We launched the 2048 Game on iOS in April 2014. We started developing the iOS version of the game (based on the initial web based version from Gabriel Cirullli) after the game was already well pass its peak.

Why we did it?

There were enough clones already, right? Why did we build another one? Well, we had this cool idea of placing two players against each other (as in the Letterpress Game) on the same board, playing in turns, competing to merge as many tiles as possible. The rules were simple, two players share the same board and get points only for the tiles that they merge. In every turn, in addition to scoring more points, the player had to think about how to stop the other one from scoring in his next turn. We enjoyed this format so much that we used to play this on the traditional web version by manually noting scores and taking turns.

The first version

With the ultimate goal of building the multiplayer community of players competing against each other, we started working on the first version. We wanted to keep it simple, but we wanted to keep it native, not some webview based clone that just bluntly opens the website in the browser. It was the first game that we were going to develop, so we had no idea where to start. The board was just tiles, so we used the UICollectionView to put tiles in, added some game logic and it was done. Not yet!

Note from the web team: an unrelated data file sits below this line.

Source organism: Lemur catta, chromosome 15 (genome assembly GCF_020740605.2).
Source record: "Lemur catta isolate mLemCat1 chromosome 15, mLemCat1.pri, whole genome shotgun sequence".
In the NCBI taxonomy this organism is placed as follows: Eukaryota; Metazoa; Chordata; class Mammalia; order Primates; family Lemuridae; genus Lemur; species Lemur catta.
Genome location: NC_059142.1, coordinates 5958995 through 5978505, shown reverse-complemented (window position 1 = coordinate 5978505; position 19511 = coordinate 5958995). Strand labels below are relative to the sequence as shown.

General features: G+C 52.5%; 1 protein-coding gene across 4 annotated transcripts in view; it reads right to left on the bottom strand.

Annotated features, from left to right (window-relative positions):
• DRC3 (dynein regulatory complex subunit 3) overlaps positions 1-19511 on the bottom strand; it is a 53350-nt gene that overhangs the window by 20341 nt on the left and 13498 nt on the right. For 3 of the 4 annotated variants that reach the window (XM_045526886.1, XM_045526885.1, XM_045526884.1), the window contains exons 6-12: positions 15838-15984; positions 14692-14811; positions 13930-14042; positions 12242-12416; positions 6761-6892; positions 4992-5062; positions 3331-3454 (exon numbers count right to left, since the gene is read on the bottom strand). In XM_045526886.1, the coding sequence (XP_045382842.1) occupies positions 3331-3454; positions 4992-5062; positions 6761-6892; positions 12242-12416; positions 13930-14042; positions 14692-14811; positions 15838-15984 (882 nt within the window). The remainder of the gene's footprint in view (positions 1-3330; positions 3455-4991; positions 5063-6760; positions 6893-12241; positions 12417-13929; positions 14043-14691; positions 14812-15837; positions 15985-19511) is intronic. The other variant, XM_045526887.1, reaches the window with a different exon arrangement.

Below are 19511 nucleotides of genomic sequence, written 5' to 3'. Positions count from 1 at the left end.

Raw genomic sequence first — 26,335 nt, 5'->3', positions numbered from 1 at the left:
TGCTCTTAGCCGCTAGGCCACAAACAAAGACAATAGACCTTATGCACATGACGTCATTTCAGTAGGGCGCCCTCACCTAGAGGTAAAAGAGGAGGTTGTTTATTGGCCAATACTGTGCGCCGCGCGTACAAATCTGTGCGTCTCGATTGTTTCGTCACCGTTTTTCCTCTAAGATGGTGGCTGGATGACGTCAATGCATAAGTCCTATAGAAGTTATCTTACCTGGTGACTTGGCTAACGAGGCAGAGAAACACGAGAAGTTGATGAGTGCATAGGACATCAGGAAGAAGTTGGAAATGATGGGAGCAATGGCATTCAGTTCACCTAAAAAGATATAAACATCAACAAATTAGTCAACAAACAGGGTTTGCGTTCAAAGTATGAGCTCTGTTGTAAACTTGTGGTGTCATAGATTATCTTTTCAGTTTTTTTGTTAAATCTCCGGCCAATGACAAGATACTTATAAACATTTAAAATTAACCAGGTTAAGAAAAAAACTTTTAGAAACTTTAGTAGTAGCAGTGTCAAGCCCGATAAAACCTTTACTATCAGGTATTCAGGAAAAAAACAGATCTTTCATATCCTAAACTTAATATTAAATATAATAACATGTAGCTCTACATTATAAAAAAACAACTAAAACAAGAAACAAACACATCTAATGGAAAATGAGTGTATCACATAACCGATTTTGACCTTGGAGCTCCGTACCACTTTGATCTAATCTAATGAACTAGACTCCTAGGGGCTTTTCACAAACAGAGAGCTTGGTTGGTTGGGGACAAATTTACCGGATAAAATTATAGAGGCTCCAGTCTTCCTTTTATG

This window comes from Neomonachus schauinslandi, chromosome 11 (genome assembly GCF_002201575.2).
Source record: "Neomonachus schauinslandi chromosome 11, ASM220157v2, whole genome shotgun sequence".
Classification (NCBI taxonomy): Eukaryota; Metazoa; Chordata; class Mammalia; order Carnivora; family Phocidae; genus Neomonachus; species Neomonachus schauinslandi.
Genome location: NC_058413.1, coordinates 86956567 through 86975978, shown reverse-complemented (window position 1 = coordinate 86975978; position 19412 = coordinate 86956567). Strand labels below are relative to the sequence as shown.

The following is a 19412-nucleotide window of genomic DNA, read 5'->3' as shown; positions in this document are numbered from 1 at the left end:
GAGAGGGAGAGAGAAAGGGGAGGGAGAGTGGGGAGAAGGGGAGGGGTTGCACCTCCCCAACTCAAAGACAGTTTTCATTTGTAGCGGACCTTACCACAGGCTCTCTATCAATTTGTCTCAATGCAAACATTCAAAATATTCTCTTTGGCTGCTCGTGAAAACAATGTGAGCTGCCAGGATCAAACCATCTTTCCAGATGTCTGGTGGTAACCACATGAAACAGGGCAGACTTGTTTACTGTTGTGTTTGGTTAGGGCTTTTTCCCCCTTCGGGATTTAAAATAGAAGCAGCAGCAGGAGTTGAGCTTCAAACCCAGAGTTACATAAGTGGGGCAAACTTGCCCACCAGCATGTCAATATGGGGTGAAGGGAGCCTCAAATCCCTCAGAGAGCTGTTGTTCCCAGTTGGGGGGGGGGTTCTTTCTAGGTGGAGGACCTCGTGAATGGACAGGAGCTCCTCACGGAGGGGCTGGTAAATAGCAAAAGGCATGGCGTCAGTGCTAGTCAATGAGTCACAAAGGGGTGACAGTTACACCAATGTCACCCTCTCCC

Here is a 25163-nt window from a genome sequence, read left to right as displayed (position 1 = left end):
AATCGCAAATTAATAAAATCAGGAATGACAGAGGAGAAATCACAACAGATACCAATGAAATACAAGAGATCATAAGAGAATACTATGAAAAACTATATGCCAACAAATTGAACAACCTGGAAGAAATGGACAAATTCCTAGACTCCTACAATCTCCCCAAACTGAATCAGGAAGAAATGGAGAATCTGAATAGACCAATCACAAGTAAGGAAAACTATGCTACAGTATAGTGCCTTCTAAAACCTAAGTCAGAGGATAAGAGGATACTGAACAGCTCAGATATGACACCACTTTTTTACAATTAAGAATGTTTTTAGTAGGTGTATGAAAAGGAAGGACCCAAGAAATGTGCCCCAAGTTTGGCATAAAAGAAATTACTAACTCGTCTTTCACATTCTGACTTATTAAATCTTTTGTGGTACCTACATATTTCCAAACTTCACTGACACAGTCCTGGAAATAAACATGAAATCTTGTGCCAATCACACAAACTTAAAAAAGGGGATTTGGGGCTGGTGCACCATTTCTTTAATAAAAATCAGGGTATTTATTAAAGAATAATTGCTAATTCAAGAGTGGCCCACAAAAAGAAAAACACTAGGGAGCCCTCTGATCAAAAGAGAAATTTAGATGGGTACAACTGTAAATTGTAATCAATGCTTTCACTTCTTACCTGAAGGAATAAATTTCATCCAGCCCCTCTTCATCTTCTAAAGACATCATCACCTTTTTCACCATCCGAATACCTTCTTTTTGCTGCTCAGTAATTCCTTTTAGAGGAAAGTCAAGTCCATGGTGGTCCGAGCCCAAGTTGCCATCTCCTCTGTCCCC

The default animations in the UICollectionView assumed that all the items came from just one group which means that moving an item out of a row meant that all other items in next rows change their positions. We had to use fake cells to perform the animations between items and completely disable the default UICollectionView animations. Not too small, but nothing copmlicated either. Take a look.

We even added a simple tilt control by using CoreMotion that allows you to move tiles by tilting the phone. Check out the deviceMotionDidUpdate: method to see the details.

The launch

We launched the first version without the multiplayer option to the AppStore in hopes of getting enough users for the app so that when the multiplayer version comes out, we would have a community of players already there to try out the game and players don't have to wait a lot to find another player to play with. Was this move successful? Sort of. We got close to two thousand players in a few weeks. I know that this wasn't great, but it wasn't too bad either considering there were already tons of clones doing the same thing already.

More details about the multiplayer version here.